Documentary Short Looks at Monsanto’s Hold on Hawaii

hawaii farm
A taro field in Kauai, Hawaii

One of the first foods I picture when I think of Hawaii is Spam! Isn’t that crazy? One of the reasons that Spam became so popular in Hawaii, though, is that they rely so heavily on imported food there. When you’re an isolated string of islands, you can only grow so much food, right? And food that’s traveling 2500 miles or more to get to your plate needs to hold up, and Spam certainly fits that bill.

A major reason that Hawaii relies so much on imported food is that much of its farmland is not growing food for the people who live there. According to Scott Cooney at our sister site, Inspired Economist:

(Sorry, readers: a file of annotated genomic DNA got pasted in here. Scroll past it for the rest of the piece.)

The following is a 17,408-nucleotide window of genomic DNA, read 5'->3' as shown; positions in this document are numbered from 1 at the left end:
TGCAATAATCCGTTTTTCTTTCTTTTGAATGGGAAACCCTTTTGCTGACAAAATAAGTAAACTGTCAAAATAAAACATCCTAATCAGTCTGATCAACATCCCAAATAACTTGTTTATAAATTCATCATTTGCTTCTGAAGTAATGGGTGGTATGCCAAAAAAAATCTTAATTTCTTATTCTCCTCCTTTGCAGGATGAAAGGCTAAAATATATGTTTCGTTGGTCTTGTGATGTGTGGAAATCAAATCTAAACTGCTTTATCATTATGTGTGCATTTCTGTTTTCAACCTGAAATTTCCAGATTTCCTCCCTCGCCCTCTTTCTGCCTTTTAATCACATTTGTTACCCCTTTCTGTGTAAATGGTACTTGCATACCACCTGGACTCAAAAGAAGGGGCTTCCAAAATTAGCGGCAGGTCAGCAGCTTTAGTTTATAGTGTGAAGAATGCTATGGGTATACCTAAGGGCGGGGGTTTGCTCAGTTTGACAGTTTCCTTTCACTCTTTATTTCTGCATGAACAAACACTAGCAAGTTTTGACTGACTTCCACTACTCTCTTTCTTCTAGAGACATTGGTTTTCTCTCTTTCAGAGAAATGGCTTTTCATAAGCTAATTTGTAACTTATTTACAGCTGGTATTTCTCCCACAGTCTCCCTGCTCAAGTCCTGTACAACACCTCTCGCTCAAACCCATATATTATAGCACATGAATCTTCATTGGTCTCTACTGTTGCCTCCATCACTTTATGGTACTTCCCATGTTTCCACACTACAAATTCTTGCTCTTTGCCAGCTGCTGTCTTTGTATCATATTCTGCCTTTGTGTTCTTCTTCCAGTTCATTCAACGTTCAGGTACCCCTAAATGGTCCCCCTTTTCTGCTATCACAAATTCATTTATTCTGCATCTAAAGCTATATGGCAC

Monsanto and other biotech firms have used Hawai’i as a seed laboratory for decades. In fact, a majority of the GMO seed corn sold to farmers in the midwest comes from Hawai’i. As oil prices continue to rise and the cost of importing fresh food from 2500 miles away goes with it, Hawai’i is reconsidering the wisdom of plantation crops that don’t feed its people.

A new documentary is looking at the politics behind Monsanto’s and other biotech firms’ effects on the land and the people in Hawaii. You can read more about the film at Inspired Economist or watch it right here:

Image Credit: Creative Commons photo by RodenyRamsey

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